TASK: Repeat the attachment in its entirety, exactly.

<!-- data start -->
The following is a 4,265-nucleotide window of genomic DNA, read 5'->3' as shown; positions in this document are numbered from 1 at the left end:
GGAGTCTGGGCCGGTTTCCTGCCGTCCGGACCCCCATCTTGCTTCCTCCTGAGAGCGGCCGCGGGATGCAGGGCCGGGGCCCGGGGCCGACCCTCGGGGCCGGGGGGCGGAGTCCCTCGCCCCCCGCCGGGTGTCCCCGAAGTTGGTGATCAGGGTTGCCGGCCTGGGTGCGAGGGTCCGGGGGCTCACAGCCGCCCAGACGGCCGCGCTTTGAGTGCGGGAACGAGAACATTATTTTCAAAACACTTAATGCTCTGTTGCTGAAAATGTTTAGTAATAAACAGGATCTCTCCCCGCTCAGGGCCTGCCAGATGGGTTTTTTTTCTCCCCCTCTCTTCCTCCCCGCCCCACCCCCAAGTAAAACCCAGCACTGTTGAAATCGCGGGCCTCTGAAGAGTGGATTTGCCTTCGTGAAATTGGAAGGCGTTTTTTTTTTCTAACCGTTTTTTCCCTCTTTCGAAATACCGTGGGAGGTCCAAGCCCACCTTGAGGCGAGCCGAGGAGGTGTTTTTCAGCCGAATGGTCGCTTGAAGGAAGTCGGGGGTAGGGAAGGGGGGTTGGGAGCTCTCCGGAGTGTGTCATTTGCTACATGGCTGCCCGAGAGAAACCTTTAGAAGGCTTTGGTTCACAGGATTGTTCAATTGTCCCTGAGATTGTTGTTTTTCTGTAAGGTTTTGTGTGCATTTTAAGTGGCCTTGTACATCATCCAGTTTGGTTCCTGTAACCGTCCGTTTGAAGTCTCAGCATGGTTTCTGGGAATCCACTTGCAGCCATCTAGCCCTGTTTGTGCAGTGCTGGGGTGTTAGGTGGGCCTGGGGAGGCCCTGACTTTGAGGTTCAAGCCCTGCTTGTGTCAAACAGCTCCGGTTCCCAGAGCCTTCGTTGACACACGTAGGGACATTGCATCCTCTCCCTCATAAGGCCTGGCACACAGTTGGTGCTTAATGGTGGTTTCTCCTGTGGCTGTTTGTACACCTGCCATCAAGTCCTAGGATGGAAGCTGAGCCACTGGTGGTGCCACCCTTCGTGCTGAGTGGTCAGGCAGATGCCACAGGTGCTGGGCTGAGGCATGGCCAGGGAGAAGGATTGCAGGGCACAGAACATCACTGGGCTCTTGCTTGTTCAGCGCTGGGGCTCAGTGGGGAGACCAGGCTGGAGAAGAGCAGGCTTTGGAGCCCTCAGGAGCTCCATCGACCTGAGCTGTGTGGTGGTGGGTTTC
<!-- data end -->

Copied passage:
The following is a 4,265-nucleotide window of genomic DNA, read 5'->3' as shown; positions in this document are numbered from 1 at the left end:
GGAGTCTGGGCCGGTTTCCTGCCGTCCGGACCCCCATCTTGCTTCCTCCTGAGAGCGGCCGCGGGATGCAGGGCCGGGGCCCGGGGCCGACCCTCGGGGCCGGGGGGCGGAGTCCCTCGCCCCCCGCCGGGTGTCCCCGAAGTTGGTGATCAGGGTTGCCGGCCTGGGTGCGAGGGTCCGGGGGCTCACAGCCGCCCAGACGGCCGCGCTTTGAGTGCGGGAACGAGAACATTATTTTCAAAACACTTAATGCTCTGTTGCTGAAAATGTTTAGTAATAAACAGGATCTCTCCCCGCTCAGGGCCTGCCAGATGGGTTTTTTTTCTCCCCCTCTCTTCCTCCCCGCCCCACCCCCAAGTAAAACCCAGCACTGTTGAAATCGCGGGCCTCTGAAGAGTGGATTTGCCTTCGTGAAATTGGAAGGCGTTTTTTTTTTCTAACCGTTTTTTCCCTCTTTCGAAATACCGTGGGAGGTCCAAGCCCACCTTGAGGCGAGCCGAGGAGGTGTTTTTCAGCCGAATGGTCGCTTGAAGGAAGTCGGGGGTAGGGAAGGGGGGTTGGGAGCTCTCCGGAGTGTGTCATTTGCTACATGGCTGCCCGAGAGAAACCTTTAGAAGGCTTTGGTTCACAGGATTGTTCAATTGTCCCTGAGATTGTTGTTTTTCTGTAAGGTTTTGTGTGCATTTTAAGTGGCCTTGTACATCATCCAGTTTGGTTCCTGTAACCGTCCGTTTGAAGTCTCAGCATGGTTTCTGGGAATCCACTTGCAGCCATCTAGCCCTGTTTGTGCAGTGCTGGGGTGTTAGGTGGGCCTGGGGAGGCCCTGACTTTGAGGTTCAAGCCCTGCTTGTGTCAAACAGCTCCGGTTCCCAGAGCCTTCGTTGACACACGTAGGGACATTGCATCCTCTCCCTCATAAGGCCTGGCACACAGTTGGTGCTTAATGGTGGTTTCTCCTGTGGCTGTTTGTACACCTGCCATCAAGTCCTAGGATGGAAGCTGAGCCACTGGTGGTGCCACCCTTCGTGCTGAGTGGTCAGGCAGATGCCACAGGTGCTGGGCTGAGGCATGGCCAGGGAGAAGGATTGCAGGGCACAGAACATCACTGGGCTCTTGCTTGTTCAGCGCTGGGGCTCAGTGGGGAGACCAGGCTGGAGAAGAGCAGGCTTTGGAGCCCTCAGGAGCTCCATCGACCTGAGCTGTGTGGTGGTGGGTTTC